$3.5 billion a day. That’s how much money is at stake if the new administration continues to jeopardize relations with two of its largest trading partners, according to a panel of experts who spoke at the National Grain and Feed Association’s annual meeting in New Orleans.
In recent months, President Trump has infuriated Mexico’s citizens with his plans to build a wall along the 1,989-mile border between the two countries. His comments about NAFTA have added fuel to the trade discord between the U.S. and both Mexico and Canada.
Speakers at the NGFA annual meeting said there are areas where the North American Free Trade Agreement – or any trade agreement – could be improved, but that it was essential the U.S. government “preserve the tremendous benefits NAFTA has provided the economies of the United States, Canada and Mexico, especially the food and agriculture sector.”
John Murphy, senior vice president, international policy for the U.S. Chamber of Commerce, said the value of trade between Mexico, the United States and Canada averages $3.5 billion a day. “The economies of the three countries are tightly bound to one another,” he said. “We make things together.”
Murphy was joined on the panel by Pat Ottensmeyer, president and chief executive officer, Kansas City Southern Railway, Kansas City, Mo., who moderated the session, and Gary Martin, president and chief executive of the North American Export Grain Association in Washington.
Half of operations
Ottensmeyer said half his railway’s operations are in Mexico, Kansas City Southern Railway having invested heavily in developing its railway in Mexico and counting on Mexican industry and agribusiness to provide many of its largest customers.
Kansas City Southern transports 35 percent of U.S. corn exported to Mexico. He said four of five of this railroad’s discrete capital projects currently planned or under way will be in Mexico. These projects will continue unless Mexican customers pull back in the event trade conditions deteriorate.
Ottensmeyer recently visited with several members of the Trump administration and congressional leaders and said there was a willingness to listen to industry’s concerns. He said it was essential other corporate executives to press their case now in Washington.
How could NAFTA be improved? Murphy noted the 23-year-old agreement was negotiated before the Internet and e-commerce burst upon the scene. But the effort should be to improve what’s in the agreement while making needed adjustments. Any notion of breaking up NAFTA in favor of bilateral agreements, one with Canada and one with Mexico, should be rejected, he said.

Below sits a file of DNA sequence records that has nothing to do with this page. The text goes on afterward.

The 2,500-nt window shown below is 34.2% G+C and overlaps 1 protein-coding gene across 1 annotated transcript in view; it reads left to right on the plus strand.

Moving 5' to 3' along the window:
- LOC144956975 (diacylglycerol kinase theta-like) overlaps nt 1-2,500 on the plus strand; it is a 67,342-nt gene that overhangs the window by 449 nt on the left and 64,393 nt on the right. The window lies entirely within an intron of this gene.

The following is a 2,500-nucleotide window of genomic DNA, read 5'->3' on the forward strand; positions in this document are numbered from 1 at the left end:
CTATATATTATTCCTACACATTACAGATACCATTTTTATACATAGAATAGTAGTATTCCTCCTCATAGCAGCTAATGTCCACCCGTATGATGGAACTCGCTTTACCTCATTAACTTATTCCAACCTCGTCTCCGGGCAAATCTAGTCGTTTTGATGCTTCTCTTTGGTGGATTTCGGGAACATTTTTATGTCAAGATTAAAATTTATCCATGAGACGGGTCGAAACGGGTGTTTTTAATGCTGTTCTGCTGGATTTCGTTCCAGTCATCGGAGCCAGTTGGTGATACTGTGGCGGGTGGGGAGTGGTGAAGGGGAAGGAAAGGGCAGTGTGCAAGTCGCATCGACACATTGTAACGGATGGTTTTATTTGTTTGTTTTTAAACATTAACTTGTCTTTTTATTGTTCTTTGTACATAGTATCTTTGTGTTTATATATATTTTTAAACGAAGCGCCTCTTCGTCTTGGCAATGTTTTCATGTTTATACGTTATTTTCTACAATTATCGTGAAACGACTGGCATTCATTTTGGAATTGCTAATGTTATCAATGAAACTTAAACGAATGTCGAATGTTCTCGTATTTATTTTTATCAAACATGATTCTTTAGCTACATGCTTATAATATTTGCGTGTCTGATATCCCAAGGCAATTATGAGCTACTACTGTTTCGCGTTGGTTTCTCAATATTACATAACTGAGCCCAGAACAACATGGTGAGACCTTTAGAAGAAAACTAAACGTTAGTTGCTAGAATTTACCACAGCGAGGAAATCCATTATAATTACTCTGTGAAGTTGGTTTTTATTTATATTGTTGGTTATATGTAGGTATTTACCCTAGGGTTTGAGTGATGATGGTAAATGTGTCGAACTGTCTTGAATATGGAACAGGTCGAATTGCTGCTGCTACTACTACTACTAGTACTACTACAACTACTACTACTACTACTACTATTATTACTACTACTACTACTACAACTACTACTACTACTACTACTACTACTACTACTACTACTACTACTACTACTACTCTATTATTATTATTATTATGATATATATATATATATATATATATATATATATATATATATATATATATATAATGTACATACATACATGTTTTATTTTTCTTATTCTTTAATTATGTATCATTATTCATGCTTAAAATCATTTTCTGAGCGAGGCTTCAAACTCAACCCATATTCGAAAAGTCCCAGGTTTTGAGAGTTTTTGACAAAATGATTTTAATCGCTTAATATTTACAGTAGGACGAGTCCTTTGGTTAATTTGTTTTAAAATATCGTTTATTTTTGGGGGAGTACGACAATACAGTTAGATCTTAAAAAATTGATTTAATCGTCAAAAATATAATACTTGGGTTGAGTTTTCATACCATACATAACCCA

Food and Agriculture Dialogue
Martin encouraged NGFA members to participate with the U.S. Food and Agriculture Dialogue for Trade, which seeks to educate policymakers on the importance trade and trade agreements. These extend beyond NAFTA to include other trade agreements and the Trans-Pacific Partnership process, which continues even after the withdrawal of the United States. “It’s time to redouble efforts,” Martin said.
The U.S. Food and Agriculture Dialogue for Trade, a coalition of 133 companies and trade organizations representing more than 15 million jobs in the U.S. food and agricultural industry, has written the president asking him to modernize NAFTA, “but preserve the significant gains the industry has made.
The letter from major food companies and farm groups said U.S. food and agricultural exports have produced a consistent trade surplus over the last half century. During the last 25 years, the letter states, the amount of U.S. food exported worldwide has steadily risen in both value and volume.
While there are some tariffs that stand in the way of U.S. exports, the letter said NAFTA has brought a windfall to U.S. farmers and food producers. Since NAFTA went into effect, U.S. food and agriculture exports to Mexico and Canada have more than quadrupled from $8.9 billion in 1993 to $38.6 billion in 2015.
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